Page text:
"There were people thought that he would've and should've gone pro," Rovelto said. "Aside from finishing his degree, there's also the element that a lot of people don't understand, which is that he isn't quite ready for that next step. He's still a young guy. There are still a lot of things that he hasn't experienced. This year, he'll gain those and be that much better for it. It's the same thing with football and basketball. He recognized that and his family recognized that.

"He has an opportunity to do some special stuff. He wants to jump at records and collegiate records and all of those things. He'll have those opportunities this year."

-- Cliff Rovelto

"He has an opportunity to do some special stuff. He wants to jump at records and collegiate records and all of those things. He'll have those opportunities this year."

Eight minutes before his final jump, Kynard showed his confidence. After clearing his first three heights with ease, he sat on a steel bench about 50 feet from the crossbar. He turned and yelled, "2.29!" Everybody knew what that meant: He wanted to go for the current top height among all collegiate competitors in America.

He leaned over and retied his black Nikes adorned with the fluorescent yellow Swoosh, sprung from the bench in his all-purple uniform with gray accentuating the upper chest. He pulled up his trademark purple-and-white socks a little bit taller.

Then, as he does prior to each of his attempts, he raised his arms, looked up at the crowd, and yelled to them, "COME ON!"

And then he began "The Clap." The same clap of anticipation that filled 80,000 at Olympic Stadium five months ago hit Ahearn Field House in unison and echoed the walls.

"It's great," Kynard would say later. "Martin Luther King, Jr. Day is coming up, and he spoke out in front of Ahearn and got applause. And now here I am inside Ahearn getting applause. That’s pretty surreal within itself."

His left hip caught the bar on his first attempt. "AHHHHHH!" he yelled, staring down the bar.

"Come on, you all!" he shouted again moments later, firing up "The Clap" once more. "Come on!"

He tipped the bar again on his second attempt. And groans filled the arena. And Kynard pulled himself from the mat and ambled over to a seated Rovelto and he leaned over his coach and nodded.

"He still understands what he needs to do to be successful," Rovelto said. "He's still working at those same things.

"The only thing is, obviously, there's a little more confidence."

One more time, thunder filled Ahearn. And fans held cell phones to capture the moment. And fellow athletes stood and watched the final approach.

During a second of silence, somebody yelled, "Let's go EEEEEEEE!!!!"

The only thing missing from the ensuing victory scene was Kynard racing around the arena draped in an American flag.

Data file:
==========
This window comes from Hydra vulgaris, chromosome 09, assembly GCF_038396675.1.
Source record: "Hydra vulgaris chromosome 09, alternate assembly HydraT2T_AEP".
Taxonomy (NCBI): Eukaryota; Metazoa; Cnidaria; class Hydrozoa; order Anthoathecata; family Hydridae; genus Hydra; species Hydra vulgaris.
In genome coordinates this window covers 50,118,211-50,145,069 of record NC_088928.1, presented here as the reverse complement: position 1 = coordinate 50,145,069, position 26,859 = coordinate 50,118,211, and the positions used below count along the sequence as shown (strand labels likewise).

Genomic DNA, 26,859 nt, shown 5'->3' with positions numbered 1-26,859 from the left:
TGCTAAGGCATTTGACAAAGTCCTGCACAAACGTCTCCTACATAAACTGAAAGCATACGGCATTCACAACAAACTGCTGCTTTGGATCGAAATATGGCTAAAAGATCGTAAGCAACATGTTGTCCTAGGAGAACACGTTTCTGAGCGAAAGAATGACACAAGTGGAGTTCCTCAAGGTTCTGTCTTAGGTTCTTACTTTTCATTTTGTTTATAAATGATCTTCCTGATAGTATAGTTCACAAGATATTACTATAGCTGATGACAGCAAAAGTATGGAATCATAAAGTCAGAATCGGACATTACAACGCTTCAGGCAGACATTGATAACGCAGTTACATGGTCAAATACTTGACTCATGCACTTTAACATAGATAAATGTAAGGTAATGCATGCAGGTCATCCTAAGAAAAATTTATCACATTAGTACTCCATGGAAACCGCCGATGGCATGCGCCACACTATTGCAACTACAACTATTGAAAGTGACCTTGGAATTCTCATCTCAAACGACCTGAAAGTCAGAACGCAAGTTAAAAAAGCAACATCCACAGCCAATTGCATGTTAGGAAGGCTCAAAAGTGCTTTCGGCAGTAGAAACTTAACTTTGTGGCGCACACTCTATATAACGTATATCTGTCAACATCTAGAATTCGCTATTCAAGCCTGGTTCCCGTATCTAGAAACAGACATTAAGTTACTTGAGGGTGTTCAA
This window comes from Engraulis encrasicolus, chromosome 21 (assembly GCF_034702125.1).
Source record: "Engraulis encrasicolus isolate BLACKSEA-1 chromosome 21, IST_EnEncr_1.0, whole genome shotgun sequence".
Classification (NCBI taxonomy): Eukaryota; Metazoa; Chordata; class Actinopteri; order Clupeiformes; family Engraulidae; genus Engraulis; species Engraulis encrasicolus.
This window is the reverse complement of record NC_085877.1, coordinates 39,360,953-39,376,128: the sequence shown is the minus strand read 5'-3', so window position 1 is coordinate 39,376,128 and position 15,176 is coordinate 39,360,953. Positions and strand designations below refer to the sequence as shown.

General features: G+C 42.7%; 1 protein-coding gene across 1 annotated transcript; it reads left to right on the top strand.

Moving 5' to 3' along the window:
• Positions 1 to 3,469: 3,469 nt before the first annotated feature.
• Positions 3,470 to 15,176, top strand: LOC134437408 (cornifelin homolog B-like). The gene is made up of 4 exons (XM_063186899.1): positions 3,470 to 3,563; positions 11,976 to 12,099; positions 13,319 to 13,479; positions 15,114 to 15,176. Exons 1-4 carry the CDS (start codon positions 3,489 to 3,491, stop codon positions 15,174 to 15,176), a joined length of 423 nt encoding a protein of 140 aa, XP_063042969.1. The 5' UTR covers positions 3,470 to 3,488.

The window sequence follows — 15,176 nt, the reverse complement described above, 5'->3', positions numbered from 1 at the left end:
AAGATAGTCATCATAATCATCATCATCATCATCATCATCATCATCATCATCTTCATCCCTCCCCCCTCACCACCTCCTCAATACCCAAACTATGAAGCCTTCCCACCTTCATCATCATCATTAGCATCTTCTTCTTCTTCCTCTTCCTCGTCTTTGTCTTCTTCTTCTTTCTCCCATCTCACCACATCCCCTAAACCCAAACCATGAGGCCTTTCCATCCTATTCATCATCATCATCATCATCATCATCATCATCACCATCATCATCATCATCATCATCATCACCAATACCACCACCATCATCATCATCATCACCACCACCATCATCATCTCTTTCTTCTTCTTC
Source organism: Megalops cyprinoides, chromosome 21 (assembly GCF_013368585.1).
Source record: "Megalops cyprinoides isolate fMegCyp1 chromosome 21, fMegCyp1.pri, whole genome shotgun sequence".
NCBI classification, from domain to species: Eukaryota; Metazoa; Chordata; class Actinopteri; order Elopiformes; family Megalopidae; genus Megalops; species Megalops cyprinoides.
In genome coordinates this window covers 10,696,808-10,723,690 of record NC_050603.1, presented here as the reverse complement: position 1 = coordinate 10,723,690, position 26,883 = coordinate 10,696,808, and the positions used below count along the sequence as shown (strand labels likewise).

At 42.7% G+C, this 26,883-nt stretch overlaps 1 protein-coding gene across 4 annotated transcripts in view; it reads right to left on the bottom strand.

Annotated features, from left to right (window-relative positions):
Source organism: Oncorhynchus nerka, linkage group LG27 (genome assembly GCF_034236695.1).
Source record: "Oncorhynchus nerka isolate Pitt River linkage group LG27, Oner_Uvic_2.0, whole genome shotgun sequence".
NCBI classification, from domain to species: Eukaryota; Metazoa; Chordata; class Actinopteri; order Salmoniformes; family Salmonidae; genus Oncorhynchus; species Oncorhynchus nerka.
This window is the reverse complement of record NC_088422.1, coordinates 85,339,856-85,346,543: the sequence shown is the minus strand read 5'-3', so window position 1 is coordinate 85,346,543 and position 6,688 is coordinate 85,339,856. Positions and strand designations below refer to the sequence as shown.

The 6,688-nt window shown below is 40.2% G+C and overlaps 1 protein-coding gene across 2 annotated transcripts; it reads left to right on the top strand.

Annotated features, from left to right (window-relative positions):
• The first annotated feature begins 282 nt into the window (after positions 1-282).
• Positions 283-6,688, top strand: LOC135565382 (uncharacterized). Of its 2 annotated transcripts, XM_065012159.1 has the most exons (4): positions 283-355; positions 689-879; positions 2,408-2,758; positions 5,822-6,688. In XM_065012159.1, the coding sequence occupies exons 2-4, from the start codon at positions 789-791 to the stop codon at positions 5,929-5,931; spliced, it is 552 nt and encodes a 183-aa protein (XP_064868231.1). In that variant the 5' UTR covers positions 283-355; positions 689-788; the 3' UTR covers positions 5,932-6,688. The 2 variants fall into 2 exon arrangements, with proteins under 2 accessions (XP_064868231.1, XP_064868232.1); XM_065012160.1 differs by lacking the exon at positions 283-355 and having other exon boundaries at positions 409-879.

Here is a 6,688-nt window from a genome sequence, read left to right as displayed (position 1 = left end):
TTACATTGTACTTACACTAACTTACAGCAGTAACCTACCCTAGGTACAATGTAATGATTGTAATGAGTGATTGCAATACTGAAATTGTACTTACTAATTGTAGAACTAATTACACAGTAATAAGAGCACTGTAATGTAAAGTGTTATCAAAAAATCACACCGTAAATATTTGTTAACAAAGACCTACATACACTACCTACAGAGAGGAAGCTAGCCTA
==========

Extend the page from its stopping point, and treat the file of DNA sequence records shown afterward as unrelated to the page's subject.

He somersaulted onto the mat then sprang up, pumping both fists while in midair, and howled under furrowed brow at the crossbar that still stood. Upon reaching the track, he bounced and ran with both arms high in the air.

Then he stopped and took an official final bow to a standing ovation and a cascade of cheers from the crowd above.

And then somebody announced Kynard's feat and handed him a microphone.

"First of all, I want to thank you all for coming out," he began. "We appreciate your support greatly."

"I won't let victory defeat me. Victory can defeat athletes."

-- Erik Kynard, Jr.

A pack of reporters and TV cameras greeted Kynard after he basked in another round of applause.

"I won't let victory defeat me," he said. "Victory can defeat athletes. You achieve great things, especially at an early age, and your head begins to grow a little bit. You go into competition expecting everybody else to move out of the way. I don't expect the Red Sea to part for me. I don't expect anybody to bow down."

And he knows nobody will bow. Not with a target the size of an Olympic ring on his back.

Moments later, while sitting on the bench and untying his shoes, he looked up at the crowd.

"I want to say hi to some people up there," he said, "but I'm afraid if I do I won't be able to come back down."

And therein lies the change: Erik Kynard has to live with being Erik Kynard.

"It's a lot more stressful," said Kynard, who nearly spent more time posing for photographs than actually competing in the event. "I like to respond to my fans. My privacy is probably the only thing I need back out of the whole ordeal. It's difficult and stressful at times, but it comes with the territory.

"To whom much is given, much is required."

This much is given: Kynard has a checklist for 2013. He keeps it tucked inside his head.

Saturday marked the beginning to this weekly checklist.

"To jump at 2.29 again and to not miss twice, then to jump higher than 2.29 -- that's the next step for me," he said.

And when will that time come?

"Next weekend."